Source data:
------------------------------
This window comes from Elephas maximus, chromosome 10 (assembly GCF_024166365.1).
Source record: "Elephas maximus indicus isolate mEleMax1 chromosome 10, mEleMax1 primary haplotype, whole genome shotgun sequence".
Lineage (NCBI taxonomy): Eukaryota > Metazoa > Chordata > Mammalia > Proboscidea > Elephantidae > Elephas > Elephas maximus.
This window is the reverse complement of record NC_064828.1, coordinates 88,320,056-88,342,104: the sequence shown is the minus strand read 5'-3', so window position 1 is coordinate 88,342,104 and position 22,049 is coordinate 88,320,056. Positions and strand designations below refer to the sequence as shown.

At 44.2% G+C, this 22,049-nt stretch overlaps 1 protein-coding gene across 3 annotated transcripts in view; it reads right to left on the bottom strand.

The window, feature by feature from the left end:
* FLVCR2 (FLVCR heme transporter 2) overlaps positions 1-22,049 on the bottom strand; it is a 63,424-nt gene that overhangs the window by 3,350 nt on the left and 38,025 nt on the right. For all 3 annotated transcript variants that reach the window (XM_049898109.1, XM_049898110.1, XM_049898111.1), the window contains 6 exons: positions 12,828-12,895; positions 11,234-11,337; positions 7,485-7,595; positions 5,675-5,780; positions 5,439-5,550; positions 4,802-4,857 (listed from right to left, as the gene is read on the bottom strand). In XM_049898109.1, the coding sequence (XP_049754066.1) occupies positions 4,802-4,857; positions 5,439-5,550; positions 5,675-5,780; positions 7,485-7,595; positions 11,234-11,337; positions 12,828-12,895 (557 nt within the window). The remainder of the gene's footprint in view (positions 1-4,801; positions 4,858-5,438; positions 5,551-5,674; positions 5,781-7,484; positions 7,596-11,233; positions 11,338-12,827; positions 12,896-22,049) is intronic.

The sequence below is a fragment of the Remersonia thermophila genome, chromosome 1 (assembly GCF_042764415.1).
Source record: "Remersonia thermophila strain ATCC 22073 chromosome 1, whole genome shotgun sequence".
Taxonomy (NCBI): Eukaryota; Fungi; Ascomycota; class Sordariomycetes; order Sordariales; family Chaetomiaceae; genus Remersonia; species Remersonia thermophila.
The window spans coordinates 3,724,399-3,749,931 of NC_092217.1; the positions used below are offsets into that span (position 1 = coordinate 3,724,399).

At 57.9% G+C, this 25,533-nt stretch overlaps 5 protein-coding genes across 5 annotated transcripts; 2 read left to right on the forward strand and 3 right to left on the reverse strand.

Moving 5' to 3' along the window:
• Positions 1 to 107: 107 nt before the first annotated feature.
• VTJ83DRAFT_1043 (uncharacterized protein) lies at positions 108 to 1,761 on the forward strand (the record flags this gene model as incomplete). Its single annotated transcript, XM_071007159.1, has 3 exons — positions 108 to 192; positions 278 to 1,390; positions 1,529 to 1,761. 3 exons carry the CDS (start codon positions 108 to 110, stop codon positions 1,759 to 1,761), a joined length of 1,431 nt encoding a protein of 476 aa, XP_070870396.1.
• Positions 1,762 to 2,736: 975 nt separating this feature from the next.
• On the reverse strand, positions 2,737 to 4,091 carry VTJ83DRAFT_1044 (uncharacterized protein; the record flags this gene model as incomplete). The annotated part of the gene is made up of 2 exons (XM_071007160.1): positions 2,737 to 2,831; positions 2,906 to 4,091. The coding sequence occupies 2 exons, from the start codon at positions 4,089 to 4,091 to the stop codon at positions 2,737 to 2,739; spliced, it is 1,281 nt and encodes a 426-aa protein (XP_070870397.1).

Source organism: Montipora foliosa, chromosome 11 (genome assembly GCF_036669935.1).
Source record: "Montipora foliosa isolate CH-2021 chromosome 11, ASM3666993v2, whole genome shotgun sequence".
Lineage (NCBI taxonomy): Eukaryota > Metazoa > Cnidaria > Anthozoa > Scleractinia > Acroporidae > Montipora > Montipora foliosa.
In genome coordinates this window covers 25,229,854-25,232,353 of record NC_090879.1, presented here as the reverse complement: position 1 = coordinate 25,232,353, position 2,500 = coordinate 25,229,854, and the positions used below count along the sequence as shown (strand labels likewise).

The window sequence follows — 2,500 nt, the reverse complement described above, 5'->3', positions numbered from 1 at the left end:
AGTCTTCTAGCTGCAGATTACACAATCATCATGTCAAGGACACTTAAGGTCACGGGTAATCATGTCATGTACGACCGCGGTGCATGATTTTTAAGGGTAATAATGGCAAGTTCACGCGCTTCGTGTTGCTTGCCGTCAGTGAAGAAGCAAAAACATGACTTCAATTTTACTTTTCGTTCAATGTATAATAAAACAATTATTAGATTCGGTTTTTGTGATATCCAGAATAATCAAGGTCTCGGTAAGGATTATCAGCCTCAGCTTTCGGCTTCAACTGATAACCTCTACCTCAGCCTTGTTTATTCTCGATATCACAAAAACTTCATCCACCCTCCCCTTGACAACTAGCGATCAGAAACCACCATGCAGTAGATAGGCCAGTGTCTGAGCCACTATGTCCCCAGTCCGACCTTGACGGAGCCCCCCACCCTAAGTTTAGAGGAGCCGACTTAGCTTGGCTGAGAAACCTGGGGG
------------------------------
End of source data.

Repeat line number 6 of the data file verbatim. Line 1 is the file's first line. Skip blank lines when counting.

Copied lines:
The window, feature by feature from the left end: